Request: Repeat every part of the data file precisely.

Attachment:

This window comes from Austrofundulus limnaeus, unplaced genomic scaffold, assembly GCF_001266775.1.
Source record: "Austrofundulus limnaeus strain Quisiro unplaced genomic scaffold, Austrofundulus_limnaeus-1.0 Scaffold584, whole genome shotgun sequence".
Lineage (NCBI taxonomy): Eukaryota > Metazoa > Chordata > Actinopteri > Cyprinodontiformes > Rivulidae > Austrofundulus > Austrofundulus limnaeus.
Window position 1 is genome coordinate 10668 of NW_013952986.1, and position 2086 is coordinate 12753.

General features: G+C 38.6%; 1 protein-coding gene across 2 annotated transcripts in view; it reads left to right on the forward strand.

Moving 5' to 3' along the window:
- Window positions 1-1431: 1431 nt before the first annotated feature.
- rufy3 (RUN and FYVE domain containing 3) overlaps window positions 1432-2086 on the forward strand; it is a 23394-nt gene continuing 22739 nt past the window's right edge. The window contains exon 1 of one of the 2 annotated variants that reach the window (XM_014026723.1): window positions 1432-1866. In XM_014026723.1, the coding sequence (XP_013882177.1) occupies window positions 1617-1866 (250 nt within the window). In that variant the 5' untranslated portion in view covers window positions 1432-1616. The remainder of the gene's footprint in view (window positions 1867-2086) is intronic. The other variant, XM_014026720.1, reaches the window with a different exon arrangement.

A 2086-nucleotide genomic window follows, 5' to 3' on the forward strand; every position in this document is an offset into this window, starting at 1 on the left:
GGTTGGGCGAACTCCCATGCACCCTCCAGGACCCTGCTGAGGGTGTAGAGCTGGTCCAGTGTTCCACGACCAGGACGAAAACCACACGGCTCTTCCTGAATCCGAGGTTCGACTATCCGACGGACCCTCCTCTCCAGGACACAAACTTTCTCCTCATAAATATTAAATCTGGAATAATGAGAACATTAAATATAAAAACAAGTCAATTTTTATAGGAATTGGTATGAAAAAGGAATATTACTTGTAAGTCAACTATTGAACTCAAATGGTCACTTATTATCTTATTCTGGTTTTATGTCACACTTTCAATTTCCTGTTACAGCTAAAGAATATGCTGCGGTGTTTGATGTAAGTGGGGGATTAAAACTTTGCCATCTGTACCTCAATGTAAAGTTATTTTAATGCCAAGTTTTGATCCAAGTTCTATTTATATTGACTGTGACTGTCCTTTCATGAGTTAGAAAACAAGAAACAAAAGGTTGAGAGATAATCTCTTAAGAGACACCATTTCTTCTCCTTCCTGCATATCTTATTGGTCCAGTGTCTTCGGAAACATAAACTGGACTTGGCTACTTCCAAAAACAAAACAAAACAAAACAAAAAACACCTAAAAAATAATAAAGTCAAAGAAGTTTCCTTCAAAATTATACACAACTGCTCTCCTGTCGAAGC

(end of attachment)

This window comes from Austrofundulus limnaeus, unplaced genomic scaffold, assembly GCF_001266775.1.
Source record: "Austrofundulus limnaeus strain Quisiro unplaced genomic scaffold, Austrofundulus_limnaeus-1.0 Scaffold584, whole genome shotgun sequence".
Lineage (NCBI taxonomy): Eukaryota > Metazoa > Chordata > Actinopteri > Cyprinodontiformes > Rivulidae > Austrofundulus > Austrofundulus limnaeus.
Window position 1 is genome coordinate 10668 of NW_013952986.1, and position 2086 is coordinate 12753.

General features: G+C 38.6%; 1 protein-coding gene across 2 annotated transcripts in view; it reads left to right on the forward strand.

Moving 5' to 3' along the window:
- Window positions 1-1431: 1431 nt before the first annotated feature.
- rufy3 (RUN and FYVE domain containing 3) overlaps window positions 1432-2086 on the forward strand; it is a 23394-nt gene continuing 22739 nt past the window's right edge. The window contains exon 1 of one of the 2 annotated variants that reach the window (XM_014026723.1): window positions 1432-1866. In XM_014026723.1, the coding sequence (XP_013882177.1) occupies window positions 1617-1866 (250 nt within the window). In that variant the 5' untranslated portion in view covers window positions 1432-1616. The remainder of the gene's footprint in view (window positions 1867-2086) is intronic. The other variant, XM_014026720.1, reaches the window with a different exon arrangement.

A 2086-nucleotide genomic window follows, 5' to 3' on the forward strand; every position in this document is an offset into this window, starting at 1 on the left:
GGTTGGGCGAACTCCCATGCACCCTCCAGGACCCTGCTGAGGGTGTAGAGCTGGTCCAGTGTTCCACGACCAGGACGAAAACCACACGGCTCTTCCTGAATCCGAGGTTCGACTATCCGACGGACCCTCCTCTCCAGGACACAAACTTTCTCCTCATAAATATTAAATCTGGAATAATGAGAACATTAAATATAAAAACAAGTCAATTTTTATAGGAATTGGTATGAAAAAGGAATATTACTTGTAAGTCAACTATTGAACTCAAATGGTCACTTATTATCTTATTCTGGTTTTATGTCACACTTTCAATTTCCTGTTACAGCTAAAGAATATGCTGCGGTGTTTGATGTAAGTGGGGGATTAAAACTTTGCCATCTGTACCTCAATGTAAAGTTATTTTAATGCCAAGTTTTGATCCAAGTTCTATTTATATTGACTGTGACTGTCCTTTCATGAGTTAGAAAACAAGAAACAAAAGGTTGAGAGATAATCTCTTAAGAGACACCATTTCTTCTCCTTCCTGCATATCTTATTGGTCCAGTGTCTTCGGAAACATAAACTGGACTTGGCTACTTCCAAAAACAAAACAAAACAAAACAAAAAACACCTAAAAAATAATAAAGTCAAAGAAGTTTCCTTCAAAATTATACACAACTGCTCTCCTGTCGAAGC